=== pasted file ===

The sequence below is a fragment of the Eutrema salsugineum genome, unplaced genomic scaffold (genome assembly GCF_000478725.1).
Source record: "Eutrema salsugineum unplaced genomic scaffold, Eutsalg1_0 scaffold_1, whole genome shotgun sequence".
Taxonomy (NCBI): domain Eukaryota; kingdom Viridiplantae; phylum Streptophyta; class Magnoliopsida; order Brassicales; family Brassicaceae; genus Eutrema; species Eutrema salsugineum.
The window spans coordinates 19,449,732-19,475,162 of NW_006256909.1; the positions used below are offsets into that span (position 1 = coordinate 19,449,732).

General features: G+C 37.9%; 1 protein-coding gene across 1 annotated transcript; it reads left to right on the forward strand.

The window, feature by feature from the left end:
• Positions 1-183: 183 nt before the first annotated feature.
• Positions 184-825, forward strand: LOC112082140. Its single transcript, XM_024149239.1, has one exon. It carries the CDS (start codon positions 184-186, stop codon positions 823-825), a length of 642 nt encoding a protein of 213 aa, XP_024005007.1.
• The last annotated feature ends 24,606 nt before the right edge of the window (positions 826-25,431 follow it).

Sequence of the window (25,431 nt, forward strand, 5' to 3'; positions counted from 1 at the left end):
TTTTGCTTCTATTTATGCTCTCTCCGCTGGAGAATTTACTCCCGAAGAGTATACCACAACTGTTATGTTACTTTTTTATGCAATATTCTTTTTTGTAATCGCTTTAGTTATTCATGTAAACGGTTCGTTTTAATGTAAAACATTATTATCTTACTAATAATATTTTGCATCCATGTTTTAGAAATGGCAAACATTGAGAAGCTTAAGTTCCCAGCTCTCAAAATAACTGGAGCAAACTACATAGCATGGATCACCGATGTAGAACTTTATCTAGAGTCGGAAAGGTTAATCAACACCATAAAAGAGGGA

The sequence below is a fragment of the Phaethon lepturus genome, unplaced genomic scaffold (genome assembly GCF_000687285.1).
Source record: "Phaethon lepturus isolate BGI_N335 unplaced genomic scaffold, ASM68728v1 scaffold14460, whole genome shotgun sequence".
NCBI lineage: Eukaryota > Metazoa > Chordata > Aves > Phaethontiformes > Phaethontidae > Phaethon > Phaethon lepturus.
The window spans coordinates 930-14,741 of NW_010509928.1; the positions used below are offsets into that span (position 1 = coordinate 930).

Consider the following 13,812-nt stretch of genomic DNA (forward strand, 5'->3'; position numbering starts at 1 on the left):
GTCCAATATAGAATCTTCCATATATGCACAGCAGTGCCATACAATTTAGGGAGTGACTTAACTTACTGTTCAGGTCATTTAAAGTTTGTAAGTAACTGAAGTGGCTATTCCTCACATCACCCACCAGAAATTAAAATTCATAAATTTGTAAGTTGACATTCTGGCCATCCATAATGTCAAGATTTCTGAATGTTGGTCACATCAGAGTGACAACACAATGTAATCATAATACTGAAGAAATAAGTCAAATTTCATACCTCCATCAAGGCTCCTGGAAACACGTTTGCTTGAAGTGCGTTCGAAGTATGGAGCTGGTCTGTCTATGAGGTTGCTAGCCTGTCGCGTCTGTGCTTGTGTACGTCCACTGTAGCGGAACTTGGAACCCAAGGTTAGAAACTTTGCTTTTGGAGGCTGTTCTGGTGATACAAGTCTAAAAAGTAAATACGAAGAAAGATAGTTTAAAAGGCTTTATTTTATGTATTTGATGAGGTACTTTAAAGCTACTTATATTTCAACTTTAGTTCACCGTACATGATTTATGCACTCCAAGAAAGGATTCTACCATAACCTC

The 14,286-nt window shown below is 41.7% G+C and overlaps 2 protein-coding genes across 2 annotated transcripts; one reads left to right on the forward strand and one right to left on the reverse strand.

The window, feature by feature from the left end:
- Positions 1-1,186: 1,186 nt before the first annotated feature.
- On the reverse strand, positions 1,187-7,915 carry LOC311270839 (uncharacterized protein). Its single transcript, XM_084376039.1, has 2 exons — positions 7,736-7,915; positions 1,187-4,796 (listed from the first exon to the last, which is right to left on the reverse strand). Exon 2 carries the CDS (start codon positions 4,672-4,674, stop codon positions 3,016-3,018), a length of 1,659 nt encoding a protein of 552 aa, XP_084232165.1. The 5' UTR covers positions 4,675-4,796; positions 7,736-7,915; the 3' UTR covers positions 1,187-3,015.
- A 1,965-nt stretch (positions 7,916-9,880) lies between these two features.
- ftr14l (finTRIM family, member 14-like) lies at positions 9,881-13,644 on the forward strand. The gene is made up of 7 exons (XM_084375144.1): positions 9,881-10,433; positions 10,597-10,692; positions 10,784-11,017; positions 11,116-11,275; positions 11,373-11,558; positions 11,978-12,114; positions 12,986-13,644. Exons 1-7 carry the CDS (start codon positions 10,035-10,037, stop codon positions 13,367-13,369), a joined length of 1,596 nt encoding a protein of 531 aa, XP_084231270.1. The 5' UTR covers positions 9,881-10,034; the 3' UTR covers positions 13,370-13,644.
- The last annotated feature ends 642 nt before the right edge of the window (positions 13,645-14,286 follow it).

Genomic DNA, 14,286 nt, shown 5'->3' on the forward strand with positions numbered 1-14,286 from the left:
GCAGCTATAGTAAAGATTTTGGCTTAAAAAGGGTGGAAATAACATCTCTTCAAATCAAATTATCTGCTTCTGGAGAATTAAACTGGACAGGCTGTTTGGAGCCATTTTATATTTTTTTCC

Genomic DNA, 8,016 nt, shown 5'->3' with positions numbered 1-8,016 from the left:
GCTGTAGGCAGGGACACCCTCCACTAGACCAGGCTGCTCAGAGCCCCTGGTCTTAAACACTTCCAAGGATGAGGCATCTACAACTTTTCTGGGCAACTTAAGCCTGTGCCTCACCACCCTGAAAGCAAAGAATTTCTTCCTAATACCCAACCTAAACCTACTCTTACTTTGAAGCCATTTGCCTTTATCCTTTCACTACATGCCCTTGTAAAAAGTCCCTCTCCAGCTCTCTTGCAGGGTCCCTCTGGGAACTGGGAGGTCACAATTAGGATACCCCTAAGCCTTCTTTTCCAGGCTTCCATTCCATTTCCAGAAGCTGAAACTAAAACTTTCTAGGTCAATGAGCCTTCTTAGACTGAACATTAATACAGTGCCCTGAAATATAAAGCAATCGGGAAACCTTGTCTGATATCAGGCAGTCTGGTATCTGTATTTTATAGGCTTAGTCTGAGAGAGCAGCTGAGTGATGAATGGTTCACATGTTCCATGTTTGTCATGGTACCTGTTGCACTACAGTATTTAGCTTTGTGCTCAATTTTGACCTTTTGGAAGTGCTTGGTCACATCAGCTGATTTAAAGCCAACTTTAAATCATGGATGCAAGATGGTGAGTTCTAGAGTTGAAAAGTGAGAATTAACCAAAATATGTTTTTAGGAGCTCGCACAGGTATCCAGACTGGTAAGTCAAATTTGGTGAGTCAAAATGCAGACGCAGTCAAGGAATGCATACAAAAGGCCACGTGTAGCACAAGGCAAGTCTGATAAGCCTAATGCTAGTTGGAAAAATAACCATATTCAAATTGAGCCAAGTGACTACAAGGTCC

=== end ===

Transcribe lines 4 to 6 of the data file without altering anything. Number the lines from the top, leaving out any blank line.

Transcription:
The window spans coordinates 19,449,732-19,475,162 of NW_006256909.1; the positions used below are offsets into that span (position 1 = coordinate 19,449,732).

General features: G+C 37.9%; 1 protein-coding gene across 1 annotated transcript; it reads left to right on the forward strand.

The window, feature by feature from the left end: